Sunday 3.12.2017 New York Times Digest

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1. Resist the Internet

“Used within reasonable limits, of course, these devices also offer us new graces. But we are not using them within reasonable limits. They are the masters; we are not.”

2. Meet Diego, the Centenarian Whose Sex Drive Saved His Species

“He’ll keep reproducing until death.”

3. No Health Insurance Is Hard. No Phone? Unthinkable.

“A cellphone is a lifeline.”

4. Chasing Big Sports Goals, Rutgers Stumbles Into a Vat of Red Ink

“Rutgers is a fine school, but David Hughes, an anthropology professor and the president of the faculty union, noted that 30 percent of the curriculum is taught by contract teachers, many of them paid like piecework seamstresses. And Rutgers’s tuition costs rank high nationally.”

5. As Dubai’s Skyline Adds a Trophy, the Architect Calls It Stolen

“Monarchy states play the game by their own rules.”

6. Want to Fix Schools? Go to the Principal’s Office

“Teaching quality matters tremendously. So do empowered principals, held accountable for their schools’ performance.”

7. Still Fighting, and Dying, in the Forever War

“Our country has created a self-selected and battle-hardened cohort of frequent fliers, one that is almost entirely separate from mainstream civilian culture, because service in the Forever War, as many of us call it, isn’t so much about going as returning.”

8. The Law’s Emotion Problem

“Our legal system is one of the most impressive feats of Western civilization. But psychology and neuroscience in recent years have shown many of its tacit assumptions to be out of sync with our best understanding of how our brains and minds work.”

9. Are Your Sperm in Trouble?

“Human and animal studies suggest that a crucial culprit is a common class of chemical called endocrine disruptors, found in plastics, cosmetics, couches, pesticides and countless other products.”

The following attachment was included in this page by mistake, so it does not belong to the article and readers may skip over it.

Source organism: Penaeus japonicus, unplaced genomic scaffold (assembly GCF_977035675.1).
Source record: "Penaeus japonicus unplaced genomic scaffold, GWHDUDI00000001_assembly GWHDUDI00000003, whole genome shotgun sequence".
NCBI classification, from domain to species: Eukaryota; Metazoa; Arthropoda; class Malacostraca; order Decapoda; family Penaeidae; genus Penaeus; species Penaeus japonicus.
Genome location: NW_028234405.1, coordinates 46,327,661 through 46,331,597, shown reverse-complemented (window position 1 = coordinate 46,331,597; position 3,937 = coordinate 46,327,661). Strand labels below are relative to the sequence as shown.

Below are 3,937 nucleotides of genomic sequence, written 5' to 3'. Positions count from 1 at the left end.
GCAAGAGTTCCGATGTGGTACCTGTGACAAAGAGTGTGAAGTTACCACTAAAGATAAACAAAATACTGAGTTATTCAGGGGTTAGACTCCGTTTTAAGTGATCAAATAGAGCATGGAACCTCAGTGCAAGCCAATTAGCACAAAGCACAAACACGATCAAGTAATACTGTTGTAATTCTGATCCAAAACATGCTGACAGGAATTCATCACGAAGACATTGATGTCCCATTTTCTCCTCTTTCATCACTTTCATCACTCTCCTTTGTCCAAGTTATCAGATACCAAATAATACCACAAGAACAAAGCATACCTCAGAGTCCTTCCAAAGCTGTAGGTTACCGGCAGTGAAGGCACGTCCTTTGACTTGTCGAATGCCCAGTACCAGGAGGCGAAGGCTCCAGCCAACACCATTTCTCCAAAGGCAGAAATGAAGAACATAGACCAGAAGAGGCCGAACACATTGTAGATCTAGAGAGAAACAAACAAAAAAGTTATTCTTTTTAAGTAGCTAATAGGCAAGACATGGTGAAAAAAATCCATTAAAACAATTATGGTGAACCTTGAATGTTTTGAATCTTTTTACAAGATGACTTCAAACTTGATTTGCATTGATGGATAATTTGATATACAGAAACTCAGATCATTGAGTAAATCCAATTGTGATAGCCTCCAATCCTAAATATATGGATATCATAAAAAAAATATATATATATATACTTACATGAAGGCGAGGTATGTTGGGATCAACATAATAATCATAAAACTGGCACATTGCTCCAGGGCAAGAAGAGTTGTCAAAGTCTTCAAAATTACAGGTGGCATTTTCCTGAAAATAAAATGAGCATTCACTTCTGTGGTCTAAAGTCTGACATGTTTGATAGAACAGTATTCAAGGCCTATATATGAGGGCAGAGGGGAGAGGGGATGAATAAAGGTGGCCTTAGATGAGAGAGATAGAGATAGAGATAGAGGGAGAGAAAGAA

10. Stop Beating Black Children

“Black parents are still about twice as likely as white and Latino families to use corporal punishment on their children.”

11. I’m Not O.K. Neither Are You. Who Cares?

“A new literary genre, which might be called anti-self-help or anti-improvement, is upon us.”

12. The Old Table of a Beloved 101-Year-Old Artist

“I think if the table represents my work in any way, it’s that it’s resilient, sturdy and unassuming. It is an object that quietly but firmly states, ‘I am a table.’”

13. What Carrie Brownstein of ‘Portlandia’ Won’t Travel Without

“I spent so many years when I was touring as a musician visiting grand cities with dense history and filling my head with culture and architecture and museums. So now I focus more on the opposite — it’s a detox from an overload of information and stimulus.”

14. The Troubling Appeal of Education at For-Profit Schools

“Some two million Americans are enrolled in for-profit colleges, up from 400,000 in 2000. Those students, most of them working adults getting short-term certificates, are disproportionately nonwhite and female. They graduate with more debt than students who have attended public and nonprofit institutions, and are more likely to default on their loans.”

15. Literature by Degree

“When universities hire writers, they are making important decisions not just about who gets to teach (and what they teach), but about who gets to write (and what they write).”

16. High Anxiety: A New Approach to What Explains Compulsive Behavior

“What if all of my self-sabotaging and self-destructive behaviors, regardless of what form they took, had the same pathology? What if my compulsive drug use and compulsive organizing and, for that matter, anything that I’ve felt compelled to do, were all attempts to quiet the unceasing drumbeat of anxiety that is forever pounding out its rhythm in my brain?”

17. Jackboot Germany: A New History of the Gestapo

“Many citizens shared Gestapo fantasies of ‘cleaning up’ the country by throwing ‘riffraff’ into concentration camps.”

18. In David Shields’s Brief Essays, People May Be Farther Than They Appear

“All good writers make us feel less alone. But Shields also makes us feel better.”

19. All Too Human

“Our animal nature and our personhood are two distinct, contrasting aspects of us. One or the other comes into focus depending on what sort of questions we ask about ourselves.”

20. 25 Songs That Tell Us Where Music Is Going

“In 2017, identity is the topic at the absolute center of our conversations about music.”

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